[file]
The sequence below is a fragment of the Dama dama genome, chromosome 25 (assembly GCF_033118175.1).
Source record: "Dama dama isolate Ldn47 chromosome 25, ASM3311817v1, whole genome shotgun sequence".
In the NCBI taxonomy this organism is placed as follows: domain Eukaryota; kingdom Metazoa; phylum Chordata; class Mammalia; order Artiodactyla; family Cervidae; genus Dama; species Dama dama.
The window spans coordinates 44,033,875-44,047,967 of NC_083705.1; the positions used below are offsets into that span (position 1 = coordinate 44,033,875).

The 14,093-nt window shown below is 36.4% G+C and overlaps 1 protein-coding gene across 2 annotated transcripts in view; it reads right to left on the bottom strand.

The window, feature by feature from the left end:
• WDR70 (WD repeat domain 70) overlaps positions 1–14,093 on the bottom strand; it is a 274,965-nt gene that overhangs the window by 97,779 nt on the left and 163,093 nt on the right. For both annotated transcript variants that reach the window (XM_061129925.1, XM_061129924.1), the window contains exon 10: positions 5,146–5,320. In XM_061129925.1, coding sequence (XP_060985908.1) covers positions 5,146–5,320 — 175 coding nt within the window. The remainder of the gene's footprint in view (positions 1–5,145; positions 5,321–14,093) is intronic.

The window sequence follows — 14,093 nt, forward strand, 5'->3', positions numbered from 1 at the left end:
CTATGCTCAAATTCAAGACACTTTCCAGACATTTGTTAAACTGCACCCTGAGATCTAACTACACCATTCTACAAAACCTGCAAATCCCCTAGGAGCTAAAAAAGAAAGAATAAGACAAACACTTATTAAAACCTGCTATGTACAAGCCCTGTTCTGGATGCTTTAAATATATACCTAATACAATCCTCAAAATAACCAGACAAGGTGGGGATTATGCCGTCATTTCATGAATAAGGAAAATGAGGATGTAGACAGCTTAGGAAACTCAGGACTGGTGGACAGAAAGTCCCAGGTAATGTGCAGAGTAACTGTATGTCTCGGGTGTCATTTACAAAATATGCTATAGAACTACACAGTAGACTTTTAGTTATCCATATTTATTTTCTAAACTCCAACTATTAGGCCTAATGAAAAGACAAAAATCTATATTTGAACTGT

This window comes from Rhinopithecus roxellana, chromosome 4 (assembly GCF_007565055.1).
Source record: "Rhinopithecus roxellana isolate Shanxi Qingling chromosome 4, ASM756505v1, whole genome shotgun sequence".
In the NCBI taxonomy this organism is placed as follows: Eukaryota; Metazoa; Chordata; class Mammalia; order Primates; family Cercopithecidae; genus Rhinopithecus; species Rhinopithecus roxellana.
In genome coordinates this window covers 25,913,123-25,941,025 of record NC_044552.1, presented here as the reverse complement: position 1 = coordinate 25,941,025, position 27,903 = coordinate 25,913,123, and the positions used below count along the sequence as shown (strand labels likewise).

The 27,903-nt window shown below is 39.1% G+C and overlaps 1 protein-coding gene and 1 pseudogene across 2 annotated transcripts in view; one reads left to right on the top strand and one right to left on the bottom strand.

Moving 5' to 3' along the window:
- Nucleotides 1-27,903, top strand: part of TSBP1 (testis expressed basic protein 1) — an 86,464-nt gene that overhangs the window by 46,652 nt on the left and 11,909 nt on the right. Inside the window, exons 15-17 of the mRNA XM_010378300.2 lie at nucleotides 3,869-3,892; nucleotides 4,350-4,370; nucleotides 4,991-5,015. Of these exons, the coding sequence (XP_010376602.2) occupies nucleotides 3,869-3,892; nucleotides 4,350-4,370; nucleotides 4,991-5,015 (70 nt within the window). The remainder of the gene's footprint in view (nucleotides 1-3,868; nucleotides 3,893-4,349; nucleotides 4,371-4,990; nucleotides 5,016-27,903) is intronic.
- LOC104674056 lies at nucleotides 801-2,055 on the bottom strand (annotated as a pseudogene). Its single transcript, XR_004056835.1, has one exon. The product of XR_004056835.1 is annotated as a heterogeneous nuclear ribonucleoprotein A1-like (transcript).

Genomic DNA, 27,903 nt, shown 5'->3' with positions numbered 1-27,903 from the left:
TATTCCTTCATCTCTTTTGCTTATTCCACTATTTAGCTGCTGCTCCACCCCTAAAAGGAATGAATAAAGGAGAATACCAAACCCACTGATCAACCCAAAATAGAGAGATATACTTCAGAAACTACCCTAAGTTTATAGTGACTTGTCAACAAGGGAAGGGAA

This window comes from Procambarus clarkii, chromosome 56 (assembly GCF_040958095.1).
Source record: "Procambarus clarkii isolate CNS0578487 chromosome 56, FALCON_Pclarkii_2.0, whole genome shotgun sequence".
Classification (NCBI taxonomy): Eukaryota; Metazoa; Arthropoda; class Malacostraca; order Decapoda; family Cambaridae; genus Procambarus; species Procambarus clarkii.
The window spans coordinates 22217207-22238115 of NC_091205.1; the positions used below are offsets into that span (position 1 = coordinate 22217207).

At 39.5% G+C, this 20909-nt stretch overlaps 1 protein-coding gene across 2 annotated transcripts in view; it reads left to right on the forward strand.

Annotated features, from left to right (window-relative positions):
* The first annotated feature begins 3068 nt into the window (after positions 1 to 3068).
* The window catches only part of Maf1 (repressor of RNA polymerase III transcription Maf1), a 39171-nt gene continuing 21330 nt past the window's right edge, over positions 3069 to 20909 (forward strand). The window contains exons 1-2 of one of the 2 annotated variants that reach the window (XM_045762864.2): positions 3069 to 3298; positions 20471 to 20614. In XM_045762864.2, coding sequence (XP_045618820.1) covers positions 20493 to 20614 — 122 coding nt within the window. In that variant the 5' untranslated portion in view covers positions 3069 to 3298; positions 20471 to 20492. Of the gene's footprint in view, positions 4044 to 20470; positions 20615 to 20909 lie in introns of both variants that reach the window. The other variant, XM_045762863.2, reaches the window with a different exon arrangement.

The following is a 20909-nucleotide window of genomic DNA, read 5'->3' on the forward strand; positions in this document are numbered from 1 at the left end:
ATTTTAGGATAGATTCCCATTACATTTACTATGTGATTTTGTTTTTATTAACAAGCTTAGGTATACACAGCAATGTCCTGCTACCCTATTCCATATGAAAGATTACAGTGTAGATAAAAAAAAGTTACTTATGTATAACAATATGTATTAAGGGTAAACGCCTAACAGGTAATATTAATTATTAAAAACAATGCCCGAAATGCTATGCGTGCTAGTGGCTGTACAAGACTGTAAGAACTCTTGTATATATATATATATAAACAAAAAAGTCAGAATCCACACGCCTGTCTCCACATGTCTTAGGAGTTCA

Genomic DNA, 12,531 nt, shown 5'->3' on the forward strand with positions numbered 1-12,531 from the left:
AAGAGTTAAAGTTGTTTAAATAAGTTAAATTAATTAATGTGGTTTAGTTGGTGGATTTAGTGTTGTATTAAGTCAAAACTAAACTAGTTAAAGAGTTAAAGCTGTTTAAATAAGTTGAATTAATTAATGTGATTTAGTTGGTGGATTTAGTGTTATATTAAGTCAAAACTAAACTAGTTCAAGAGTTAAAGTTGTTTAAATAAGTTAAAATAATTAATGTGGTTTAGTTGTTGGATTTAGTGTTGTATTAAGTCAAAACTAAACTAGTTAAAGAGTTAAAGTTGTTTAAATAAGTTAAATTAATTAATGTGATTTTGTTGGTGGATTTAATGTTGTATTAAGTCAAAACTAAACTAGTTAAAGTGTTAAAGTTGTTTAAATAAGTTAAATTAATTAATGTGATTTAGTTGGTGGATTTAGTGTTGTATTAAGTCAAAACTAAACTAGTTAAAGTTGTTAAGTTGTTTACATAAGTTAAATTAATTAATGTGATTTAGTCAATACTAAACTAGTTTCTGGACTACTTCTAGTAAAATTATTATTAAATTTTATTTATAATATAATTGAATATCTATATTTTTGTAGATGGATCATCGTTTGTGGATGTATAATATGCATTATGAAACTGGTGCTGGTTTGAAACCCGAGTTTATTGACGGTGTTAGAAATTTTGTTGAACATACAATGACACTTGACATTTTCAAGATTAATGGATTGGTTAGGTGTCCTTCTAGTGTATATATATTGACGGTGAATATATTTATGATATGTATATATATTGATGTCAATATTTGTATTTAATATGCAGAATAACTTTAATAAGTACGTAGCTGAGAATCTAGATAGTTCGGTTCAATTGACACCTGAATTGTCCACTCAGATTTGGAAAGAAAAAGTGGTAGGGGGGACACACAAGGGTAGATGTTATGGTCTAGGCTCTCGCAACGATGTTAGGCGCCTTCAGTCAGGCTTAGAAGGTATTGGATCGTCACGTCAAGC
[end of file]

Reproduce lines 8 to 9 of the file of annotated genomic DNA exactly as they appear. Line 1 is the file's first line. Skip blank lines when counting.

The window sequence follows — 14,093 nt, forward strand, 5'->3', positions numbered from 1 at the left end:
CTATGCTCAAATTCAAGACACTTTCCAGACATTTGTTAAACTGCACCCTGAGATCTAACTACACCATTCTACAAAACCTGCAAATCCCCTAGGAGCTAAAAAAGAAAGAATAAGACAAACACTTATTAAAACCTGCTATGTACAAGCCCTGTTCTGGATGCTTTAAATATATACCTAATACAATCCTCAAAATAACCAGACAAGGTGGGGATTATGCCGTCATTTCATGAATAAGGAAAATGAGGATGTAGACAGCTTAGGAAACTCAGGACTGGTGGACAGAAAGTCCCAGGTAATGTGCAGAGTAACTGTATGTCTCGGGTGTCATTTACAAAATATGCTATAGAACTACACAGTAGACTTTTAGTTATCCATATTTATTTTCTAAACTCCAACTATTAGGCCTAATGAAAAGACAAAAATCTATATTTGAACTGT